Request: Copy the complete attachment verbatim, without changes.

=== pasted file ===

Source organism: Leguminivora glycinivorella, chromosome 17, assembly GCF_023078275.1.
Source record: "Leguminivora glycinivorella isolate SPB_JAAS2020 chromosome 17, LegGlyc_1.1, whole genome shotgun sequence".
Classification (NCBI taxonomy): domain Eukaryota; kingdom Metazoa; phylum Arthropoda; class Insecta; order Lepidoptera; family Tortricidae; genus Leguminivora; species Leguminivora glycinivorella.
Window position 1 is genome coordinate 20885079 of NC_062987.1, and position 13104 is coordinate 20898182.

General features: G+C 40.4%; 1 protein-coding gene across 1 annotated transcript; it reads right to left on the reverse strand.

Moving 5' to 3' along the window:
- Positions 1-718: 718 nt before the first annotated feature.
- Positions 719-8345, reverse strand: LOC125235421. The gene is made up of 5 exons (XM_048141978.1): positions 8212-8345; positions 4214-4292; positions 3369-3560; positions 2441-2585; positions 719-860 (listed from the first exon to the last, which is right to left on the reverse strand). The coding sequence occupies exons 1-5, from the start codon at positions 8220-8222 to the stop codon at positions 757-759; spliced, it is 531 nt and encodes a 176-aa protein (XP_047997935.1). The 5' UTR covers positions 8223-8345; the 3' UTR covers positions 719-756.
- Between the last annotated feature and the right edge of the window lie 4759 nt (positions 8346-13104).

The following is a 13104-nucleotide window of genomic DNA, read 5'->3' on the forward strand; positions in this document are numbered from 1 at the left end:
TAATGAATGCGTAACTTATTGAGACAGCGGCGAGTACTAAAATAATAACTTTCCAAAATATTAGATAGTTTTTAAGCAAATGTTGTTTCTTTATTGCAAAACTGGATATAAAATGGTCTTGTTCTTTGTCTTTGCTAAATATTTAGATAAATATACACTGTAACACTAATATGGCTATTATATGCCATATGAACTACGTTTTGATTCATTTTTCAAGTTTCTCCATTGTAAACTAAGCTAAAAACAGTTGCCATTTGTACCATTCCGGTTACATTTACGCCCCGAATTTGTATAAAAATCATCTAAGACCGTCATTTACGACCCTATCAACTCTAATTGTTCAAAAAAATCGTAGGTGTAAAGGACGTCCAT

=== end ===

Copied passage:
Source organism: Leguminivora glycinivorella, chromosome 17, assembly GCF_023078275.1.
Source record: "Leguminivora glycinivorella isolate SPB_JAAS2020 chromosome 17, LegGlyc_1.1, whole genome shotgun sequence".
Classification (NCBI taxonomy): domain Eukaryota; kingdom Metazoa; phylum Arthropoda; class Insecta; order Lepidoptera; family Tortricidae; genus Leguminivora; species Leguminivora glycinivorella.
Window position 1 is genome coordinate 20885079 of NC_062987.1, and position 13104 is coordinate 20898182.

General features: G+C 40.4%; 1 protein-coding gene across 1 annotated transcript; it reads right to left on the reverse strand.

Moving 5' to 3' along the window:
- Positions 1-718: 718 nt before the first annotated feature.
- Positions 719-8345, reverse strand: LOC125235421. The gene is made up of 5 exons (XM_048141978.1): positions 8212-8345; positions 4214-4292; positions 3369-3560; positions 2441-2585; positions 719-860 (listed from the first exon to the last, which is right to left on the reverse strand). The coding sequence occupies exons 1-5, from the start codon at positions 8220-8222 to the stop codon at positions 757-759; spliced, it is 531 nt and encodes a 176-aa protein (XP_047997935.1). The 5' UTR covers positions 8223-8345; the 3' UTR covers positions 719-756.
- Between the last annotated feature and the right edge of the window lie 4759 nt (positions 8346-13104).

The following is a 13104-nucleotide window of genomic DNA, read 5'->3' on the forward strand; positions in this document are numbered from 1 at the left end:
TAATGAATGCGTAACTTATTGAGACAGCGGCGAGTACTAAAATAATAACTTTCCAAAATATTAGATAGTTTTTAAGCAAATGTTGTTTCTTTATTGCAAAACTGGATATAAAATGGTCTTGTTCTTTGTCTTTGCTAAATATTTAGATAAATATACACTGTAACACTAATATGGCTATTATATGCCATATGAACTACGTTTTGATTCATTTTTCAAGTTTCTCCATTGTAAACTAAGCTAAAAACAGTTGCCATTTGTACCATTCCGGTTACATTTACGCCCCGAATTTGTATAAAAATCATCTAAGACCGTCATTTACGACCCTATCAACTCTAATTGTTCAAAAAAATCGTAGGTGTAAAGGACGTCCAT